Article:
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24 September 2014

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You are in: South Yorkshire > History > Local History > Finningley history

Vulcan at Finningley, 1968. Photo: Carmel J Attard

Copyright © Carmel J Attard

Finningley history

Robin Hood Airport in Doncaster sits on the former site of RAF Finningley. We take a look at the history of the airbase...

RAF Finningley opened in 1936 and the first planes to land on the base were three Vickers Vimy Biplanes. James Moyser worked on the construction of the base, he remembers it was so windy when the planes arrived that 12 airmen had to hold the biplanes down to prevent them blowing over.

During World War Two and the Cold War, the base was best known as the front line bomber command base. RAF Finningley was also a centre of excellence for training pilots and air crew.

Finningley airfield sign

Finningley airfield sign

V is for Vulcan

Possibly the most memorable aircraft which flew from Finningley were the Vulcan bombers.

The Vulcan was known by many as the "Tin Triangle" due to its massive and imposing delta wing shape. The planes were painted white to protect them from the blast of nuclear bombs but when the V-bombers became secondary to missiles in the 1960's the Vulcan was given a new role as a tactical low-level bomber.

The main airfield buildings consisted of five hangars and the runway is just under two miles, making it the second longest in the North of England, long enough for Concorde to land on it.

Ivy Hill has lived in Finningley all her life.  She remembers the time before the base was built "Finningley was like a little hamle. There were lots of farms around the village," said Ivy.

"There were all very nice people to work for there was a real sense of community on the station"

Catherine Hanson

During its nearly sixty years in service the base provided many local people with jobs; around ten per cent of the workforce were from Doncaster.

Catherine Hanson from Auckley was a steward at the commanding officer's house for 27 years. She remembers her time at Finningley with great fondness: "They were all very nice people to work for - there was a real sense of community on the station. It was very sad when we heard that the base was closing. It had been part of our lives for so long."

RAF Reunited

Derek Frost was also a civilian working on the base for 20 years as a telecommunications engineer, and he set up a RAF Finningley Reunion website which you can visit via the link on the right of the page.

US Aif Force plane 63011 F100D

US Aif Force plane 63011 F100D

:: "People who I talk to in the RAF say one of the most enjoyable tours they did was at Finningley," says Derek. You can listen to more of Derek's memories of working in Finningley by clicking on the link on the right hand side of the page.

From the 1960s onwards, the annual open days were always characterised by massive crowds, bringing Finningley and surround areas to a standstill.

Paul Elliot has lived around Finningley all his life. "The most vivid memories of the airfield are when they used to do the four minute warning scramble, we lived at the bottom of the runway and when they took off the whole house shook, that was noisy and that was something to see."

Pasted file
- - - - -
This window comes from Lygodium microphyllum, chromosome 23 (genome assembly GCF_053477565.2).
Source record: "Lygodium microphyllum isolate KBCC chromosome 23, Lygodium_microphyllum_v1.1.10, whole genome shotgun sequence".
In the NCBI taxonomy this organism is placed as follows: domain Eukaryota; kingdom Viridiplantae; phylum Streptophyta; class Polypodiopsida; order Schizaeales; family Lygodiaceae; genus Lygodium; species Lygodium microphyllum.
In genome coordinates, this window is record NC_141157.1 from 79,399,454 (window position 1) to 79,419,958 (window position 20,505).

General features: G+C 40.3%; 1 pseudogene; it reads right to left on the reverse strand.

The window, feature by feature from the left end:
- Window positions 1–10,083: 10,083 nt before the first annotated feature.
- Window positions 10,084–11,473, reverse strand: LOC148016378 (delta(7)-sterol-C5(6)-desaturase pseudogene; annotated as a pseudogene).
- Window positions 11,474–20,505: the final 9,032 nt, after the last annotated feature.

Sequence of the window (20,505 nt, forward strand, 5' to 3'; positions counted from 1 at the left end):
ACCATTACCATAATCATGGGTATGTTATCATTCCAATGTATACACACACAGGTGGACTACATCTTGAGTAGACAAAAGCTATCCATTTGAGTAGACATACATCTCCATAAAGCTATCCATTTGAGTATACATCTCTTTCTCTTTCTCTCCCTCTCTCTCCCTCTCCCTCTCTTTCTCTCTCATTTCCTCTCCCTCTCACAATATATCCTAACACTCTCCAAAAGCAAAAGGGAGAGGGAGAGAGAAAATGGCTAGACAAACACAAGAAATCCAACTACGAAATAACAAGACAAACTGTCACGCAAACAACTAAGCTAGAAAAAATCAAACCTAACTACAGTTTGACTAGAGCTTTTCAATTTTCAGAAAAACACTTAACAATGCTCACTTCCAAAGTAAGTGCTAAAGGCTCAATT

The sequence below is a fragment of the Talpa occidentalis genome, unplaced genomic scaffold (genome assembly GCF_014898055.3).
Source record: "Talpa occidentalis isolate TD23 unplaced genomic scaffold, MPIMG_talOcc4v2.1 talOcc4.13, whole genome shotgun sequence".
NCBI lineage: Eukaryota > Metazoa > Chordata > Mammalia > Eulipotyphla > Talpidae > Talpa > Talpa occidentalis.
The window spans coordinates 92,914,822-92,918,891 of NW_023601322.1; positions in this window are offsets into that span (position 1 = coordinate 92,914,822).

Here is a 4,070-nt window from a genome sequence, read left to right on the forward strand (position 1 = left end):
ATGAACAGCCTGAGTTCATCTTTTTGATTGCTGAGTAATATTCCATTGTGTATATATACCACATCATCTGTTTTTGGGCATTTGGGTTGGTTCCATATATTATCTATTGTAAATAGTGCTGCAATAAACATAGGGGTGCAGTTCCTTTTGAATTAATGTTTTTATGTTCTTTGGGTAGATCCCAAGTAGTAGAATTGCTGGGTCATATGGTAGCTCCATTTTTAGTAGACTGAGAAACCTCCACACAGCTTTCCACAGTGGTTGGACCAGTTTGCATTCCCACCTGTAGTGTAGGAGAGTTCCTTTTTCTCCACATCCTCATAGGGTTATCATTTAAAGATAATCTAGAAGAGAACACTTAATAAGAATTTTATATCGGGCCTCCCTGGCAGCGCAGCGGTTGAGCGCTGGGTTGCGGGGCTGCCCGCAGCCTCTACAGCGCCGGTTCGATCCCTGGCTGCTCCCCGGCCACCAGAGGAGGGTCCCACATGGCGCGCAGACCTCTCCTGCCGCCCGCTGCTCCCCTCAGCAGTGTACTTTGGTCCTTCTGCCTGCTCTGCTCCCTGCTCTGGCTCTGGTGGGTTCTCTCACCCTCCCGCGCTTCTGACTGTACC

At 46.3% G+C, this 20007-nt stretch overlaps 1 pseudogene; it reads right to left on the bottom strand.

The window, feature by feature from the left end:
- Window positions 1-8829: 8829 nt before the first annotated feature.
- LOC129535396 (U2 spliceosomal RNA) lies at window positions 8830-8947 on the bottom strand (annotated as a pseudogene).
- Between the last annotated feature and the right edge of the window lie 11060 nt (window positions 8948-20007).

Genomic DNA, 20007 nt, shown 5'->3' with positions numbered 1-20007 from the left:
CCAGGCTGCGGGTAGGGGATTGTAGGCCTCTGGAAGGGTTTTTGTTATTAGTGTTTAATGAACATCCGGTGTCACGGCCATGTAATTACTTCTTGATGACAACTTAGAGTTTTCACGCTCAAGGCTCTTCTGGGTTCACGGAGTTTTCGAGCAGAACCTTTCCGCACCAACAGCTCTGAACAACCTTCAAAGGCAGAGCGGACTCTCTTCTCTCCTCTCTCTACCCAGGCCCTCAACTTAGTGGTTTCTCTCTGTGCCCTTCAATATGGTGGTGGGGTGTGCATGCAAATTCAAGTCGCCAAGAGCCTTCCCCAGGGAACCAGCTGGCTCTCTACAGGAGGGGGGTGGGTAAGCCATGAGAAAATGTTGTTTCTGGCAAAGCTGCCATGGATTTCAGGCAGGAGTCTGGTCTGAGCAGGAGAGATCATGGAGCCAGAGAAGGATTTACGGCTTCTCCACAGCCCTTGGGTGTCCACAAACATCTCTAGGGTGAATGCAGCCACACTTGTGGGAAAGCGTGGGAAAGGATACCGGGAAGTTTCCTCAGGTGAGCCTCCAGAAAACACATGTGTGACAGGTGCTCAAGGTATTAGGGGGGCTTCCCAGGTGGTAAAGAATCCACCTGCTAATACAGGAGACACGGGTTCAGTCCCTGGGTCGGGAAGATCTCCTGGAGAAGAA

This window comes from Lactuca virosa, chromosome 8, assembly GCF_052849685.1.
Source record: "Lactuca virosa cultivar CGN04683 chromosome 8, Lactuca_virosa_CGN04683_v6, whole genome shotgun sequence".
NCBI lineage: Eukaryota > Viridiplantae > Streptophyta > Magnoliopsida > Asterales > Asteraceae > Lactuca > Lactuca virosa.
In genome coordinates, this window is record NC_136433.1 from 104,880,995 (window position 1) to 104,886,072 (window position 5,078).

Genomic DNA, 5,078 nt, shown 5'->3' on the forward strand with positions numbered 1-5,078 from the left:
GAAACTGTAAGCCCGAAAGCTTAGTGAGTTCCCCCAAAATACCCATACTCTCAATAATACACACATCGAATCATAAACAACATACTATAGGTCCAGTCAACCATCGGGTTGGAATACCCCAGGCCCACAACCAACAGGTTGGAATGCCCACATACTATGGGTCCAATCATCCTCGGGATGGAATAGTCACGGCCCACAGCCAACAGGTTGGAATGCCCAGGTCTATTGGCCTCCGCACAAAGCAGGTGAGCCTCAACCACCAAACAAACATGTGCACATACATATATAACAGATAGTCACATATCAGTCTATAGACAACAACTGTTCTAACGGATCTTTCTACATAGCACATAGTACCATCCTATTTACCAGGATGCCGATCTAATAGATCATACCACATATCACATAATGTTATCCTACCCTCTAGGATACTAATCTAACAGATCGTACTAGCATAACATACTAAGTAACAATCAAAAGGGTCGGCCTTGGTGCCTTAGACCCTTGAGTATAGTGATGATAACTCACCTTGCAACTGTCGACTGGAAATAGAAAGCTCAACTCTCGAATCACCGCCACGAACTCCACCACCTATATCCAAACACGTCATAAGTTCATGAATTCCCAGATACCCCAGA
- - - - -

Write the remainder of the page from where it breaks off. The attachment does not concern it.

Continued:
RAF Finningley was closed in 1996 and in 1999, the company who developed Robin Hood Airport purchased the land.

More Finningley memories

Liz Hawthorne writes:

"I used to live at Blaxton which was next to Finningley village. We used to go to the open days. As local kids we knew which entrances were manned and which weren't so we got in for nothing.

"We also knew some RAF lads as they used to visit my house so that was another way of getting in for nothing. There was one day we had been into the hangers again and decided to visit the perimeter fence as they were sending up their Vulcans.

"They went off at about three second intervals. As they moved to take-off position, the crowd covered their ears and we just stood there laughing at the faces they pulled. This man said to us "Didn't you think it was loud?" "No," we said. He was puzzled and we said, "Do you see that house with the tall roof?" He said he did, and we said, "That's where we live so we're really used to the noise!" 

"When a Vulcan went overhead we used to stop talking and carry on from where we left off when it had passed. So you had to have a good memory to be able to carry on a sentence from when you was interrupted..."

:: Did you work at RAF Finningley or go to one of the open days, perhaps as a child? If you have any photos, email them to

last updated: 23/04/2008 at 16:19
created: 27/04/2005

Have Your Say

Did you work at RAF Finningley or live nearby? Maybe you went to one of the open days, perhaps as a child?

The BBC reserves the right to edit comments submitted.

Carole Cronfield
My dad George Michael Cronfield was based at RAF Finningley for a while. He met my mum while he was there. He really enjoyed his time there. He worked as an electronics engineer and helped maintain the radar systems. My mum lived in Bentley, Doncaster and when they went out my dad would insist on seeing her home and then would walk back to Finningley from Bentley and then be up early for work the following morning. He never forgot his RAF days and carried his RAF discharge book with him whereever he went until he died in a house fire in Blackpool on 11/10/2008. He was very proud of his days serving in the RAF and in particular RAF Finningley. He was a wrestless soul and loved the travelling that was part of the job. He had fond memories of working in Germany (where I was born), and in Holland, and had many funny stories to tell.

Maisie park
very good

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